There are many ways to meditate and there’s not a right or wrong way because often different ways will work for different people. As mentioned, mindfulness is a great way to practice meditation. Simply stay really present in the activity you’re doing and that’s a type of meditation. The next level of this is called entering the state of ‘flow’. Many artists, musicians, chefs and other people enter this state when doing something that they’re highly skilled at – but you can do it too! If there’s a hobby that you really enjoy: something as simple as gardening, painting or cooking and you don’t notice the time passing as you do it, then that’s a form of meditation – do more of it!

Other ways to meditate:

Use mantra: simply repeat a word or phrase again and again and keep your whole focus on that for a set amount of time. It can be as simple as repeating ‘I am calm’ but there are lots of ideas for mantras online. Try it for 5 minutes and see how you feel.

Try visualisation: Guided visualisations are like little stories for the brain to follow where you imagine what’s being said to you – there are lots on YouTube so you can simply do a search for them on there.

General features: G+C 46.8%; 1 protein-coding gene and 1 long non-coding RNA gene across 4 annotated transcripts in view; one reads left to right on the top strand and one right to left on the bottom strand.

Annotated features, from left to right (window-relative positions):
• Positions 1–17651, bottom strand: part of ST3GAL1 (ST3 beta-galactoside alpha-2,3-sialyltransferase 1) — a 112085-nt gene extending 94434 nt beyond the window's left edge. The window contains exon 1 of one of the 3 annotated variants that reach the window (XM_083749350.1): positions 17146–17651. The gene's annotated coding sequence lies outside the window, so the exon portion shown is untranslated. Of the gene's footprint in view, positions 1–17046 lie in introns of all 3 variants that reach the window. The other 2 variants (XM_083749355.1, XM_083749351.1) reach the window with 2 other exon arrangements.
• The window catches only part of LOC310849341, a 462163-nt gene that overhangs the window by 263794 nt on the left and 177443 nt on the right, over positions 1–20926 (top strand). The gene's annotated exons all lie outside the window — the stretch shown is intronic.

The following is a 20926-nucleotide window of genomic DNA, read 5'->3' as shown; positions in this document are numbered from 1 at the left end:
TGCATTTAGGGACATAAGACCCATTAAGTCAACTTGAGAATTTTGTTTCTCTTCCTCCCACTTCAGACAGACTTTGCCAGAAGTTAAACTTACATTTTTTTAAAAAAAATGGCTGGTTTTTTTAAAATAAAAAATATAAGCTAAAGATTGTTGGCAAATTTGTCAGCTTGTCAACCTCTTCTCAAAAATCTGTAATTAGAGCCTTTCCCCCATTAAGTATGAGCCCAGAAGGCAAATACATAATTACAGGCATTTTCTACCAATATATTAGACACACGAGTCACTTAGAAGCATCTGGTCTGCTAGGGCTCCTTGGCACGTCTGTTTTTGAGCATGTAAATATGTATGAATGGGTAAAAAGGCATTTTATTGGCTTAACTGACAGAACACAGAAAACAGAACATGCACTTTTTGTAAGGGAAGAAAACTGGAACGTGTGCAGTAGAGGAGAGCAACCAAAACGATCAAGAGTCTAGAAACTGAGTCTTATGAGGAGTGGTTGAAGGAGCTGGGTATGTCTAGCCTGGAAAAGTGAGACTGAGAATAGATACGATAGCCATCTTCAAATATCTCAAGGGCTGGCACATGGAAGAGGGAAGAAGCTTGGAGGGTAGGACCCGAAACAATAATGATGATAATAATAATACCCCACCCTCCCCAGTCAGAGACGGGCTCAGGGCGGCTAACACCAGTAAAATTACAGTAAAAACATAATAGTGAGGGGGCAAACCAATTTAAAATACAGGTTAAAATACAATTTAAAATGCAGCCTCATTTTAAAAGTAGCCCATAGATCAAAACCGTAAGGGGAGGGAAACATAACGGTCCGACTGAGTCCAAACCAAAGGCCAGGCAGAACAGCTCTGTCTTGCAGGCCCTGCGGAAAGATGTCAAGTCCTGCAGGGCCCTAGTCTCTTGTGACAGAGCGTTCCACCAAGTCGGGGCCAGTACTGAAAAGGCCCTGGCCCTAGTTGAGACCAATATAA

Rotations of consciousness/Guided body relaxations: This is where you mentally scan your body, part by part and imagine each individual part relaxing. It’s quite easy to do yourself but you can also find these on YouTube.

There are many other ways to meditate and there will be one that works for you but it does take practice. Commit to trying it every day for 21 days (the approximate time it takes to build a habit) and see how you feel after that 21 days. You won’t necessarily be ‘good’ at meditation straight away (because the mind likes to wander) but you will improve with practice. We often run meditation classes and yoga with meditation classes, so take a look at our timetable for the latest offerings or call us on: 01323 732024 for more information.